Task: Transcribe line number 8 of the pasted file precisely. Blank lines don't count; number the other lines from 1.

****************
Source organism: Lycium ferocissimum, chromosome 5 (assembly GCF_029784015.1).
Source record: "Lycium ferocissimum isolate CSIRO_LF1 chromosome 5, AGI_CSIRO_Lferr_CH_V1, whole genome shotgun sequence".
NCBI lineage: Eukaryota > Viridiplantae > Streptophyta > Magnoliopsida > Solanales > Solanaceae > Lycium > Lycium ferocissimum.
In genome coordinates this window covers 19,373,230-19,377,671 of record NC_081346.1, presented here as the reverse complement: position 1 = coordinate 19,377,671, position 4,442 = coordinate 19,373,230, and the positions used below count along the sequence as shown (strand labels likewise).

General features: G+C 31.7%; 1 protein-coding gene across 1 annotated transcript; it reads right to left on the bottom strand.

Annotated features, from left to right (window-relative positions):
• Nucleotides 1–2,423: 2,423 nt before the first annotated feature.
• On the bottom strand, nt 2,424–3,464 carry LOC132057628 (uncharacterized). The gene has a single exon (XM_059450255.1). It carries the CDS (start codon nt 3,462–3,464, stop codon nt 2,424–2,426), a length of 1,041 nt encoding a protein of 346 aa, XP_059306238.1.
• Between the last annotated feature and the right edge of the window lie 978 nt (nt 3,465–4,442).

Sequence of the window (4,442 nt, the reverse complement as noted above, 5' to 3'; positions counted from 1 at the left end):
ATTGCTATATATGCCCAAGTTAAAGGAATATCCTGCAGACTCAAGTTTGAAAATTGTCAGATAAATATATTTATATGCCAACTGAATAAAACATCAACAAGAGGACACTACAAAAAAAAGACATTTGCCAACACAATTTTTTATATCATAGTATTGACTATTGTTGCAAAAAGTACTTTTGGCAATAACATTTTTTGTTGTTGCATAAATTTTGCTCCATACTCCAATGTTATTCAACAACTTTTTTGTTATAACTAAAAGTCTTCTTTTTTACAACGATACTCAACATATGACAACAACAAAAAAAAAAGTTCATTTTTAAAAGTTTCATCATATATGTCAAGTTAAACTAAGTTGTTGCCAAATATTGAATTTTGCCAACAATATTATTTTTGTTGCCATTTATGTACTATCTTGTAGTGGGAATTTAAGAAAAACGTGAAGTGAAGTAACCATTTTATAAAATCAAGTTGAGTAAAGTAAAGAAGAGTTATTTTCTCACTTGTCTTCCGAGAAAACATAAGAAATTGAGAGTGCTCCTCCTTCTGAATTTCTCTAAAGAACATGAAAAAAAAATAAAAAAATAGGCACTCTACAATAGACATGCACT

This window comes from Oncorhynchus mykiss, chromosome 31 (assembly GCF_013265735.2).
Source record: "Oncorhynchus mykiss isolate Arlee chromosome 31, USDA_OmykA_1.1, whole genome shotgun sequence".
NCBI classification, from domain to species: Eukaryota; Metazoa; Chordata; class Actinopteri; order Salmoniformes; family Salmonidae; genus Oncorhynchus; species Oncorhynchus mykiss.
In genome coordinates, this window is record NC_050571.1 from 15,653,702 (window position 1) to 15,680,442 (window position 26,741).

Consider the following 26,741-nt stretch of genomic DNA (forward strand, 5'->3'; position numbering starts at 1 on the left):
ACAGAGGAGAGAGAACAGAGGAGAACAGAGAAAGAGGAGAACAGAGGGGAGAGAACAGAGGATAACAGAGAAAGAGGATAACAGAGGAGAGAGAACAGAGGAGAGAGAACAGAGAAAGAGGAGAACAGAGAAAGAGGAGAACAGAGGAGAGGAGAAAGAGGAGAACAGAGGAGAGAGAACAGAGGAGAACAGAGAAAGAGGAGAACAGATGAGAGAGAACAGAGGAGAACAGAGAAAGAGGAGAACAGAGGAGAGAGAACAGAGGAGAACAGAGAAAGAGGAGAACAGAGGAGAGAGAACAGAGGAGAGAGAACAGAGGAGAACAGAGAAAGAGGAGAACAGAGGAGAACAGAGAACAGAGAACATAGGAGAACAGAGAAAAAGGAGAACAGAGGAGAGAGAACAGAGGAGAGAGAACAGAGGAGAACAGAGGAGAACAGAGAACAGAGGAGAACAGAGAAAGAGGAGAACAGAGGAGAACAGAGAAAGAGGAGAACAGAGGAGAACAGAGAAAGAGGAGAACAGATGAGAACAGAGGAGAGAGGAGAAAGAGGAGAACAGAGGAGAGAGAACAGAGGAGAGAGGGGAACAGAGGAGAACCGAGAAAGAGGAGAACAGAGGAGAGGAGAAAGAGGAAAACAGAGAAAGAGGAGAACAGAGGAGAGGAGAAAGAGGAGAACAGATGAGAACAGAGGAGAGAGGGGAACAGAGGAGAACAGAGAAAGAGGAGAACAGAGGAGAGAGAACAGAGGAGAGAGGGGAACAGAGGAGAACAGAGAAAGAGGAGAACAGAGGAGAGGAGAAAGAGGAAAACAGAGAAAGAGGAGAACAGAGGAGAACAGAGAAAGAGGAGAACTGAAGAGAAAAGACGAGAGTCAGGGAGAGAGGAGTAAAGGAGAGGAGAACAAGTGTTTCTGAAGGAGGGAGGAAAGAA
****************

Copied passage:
• On the bottom strand, nt 2,424–3,464 carry LOC132057628 (uncharacterized). The gene has a single exon (XM_059450255.1). It carries the CDS (start codon nt 3,462–3,464, stop codon nt 2,424–2,426), a length of 1,041 nt encoding a protein of 346 aa, XP_059306238.1.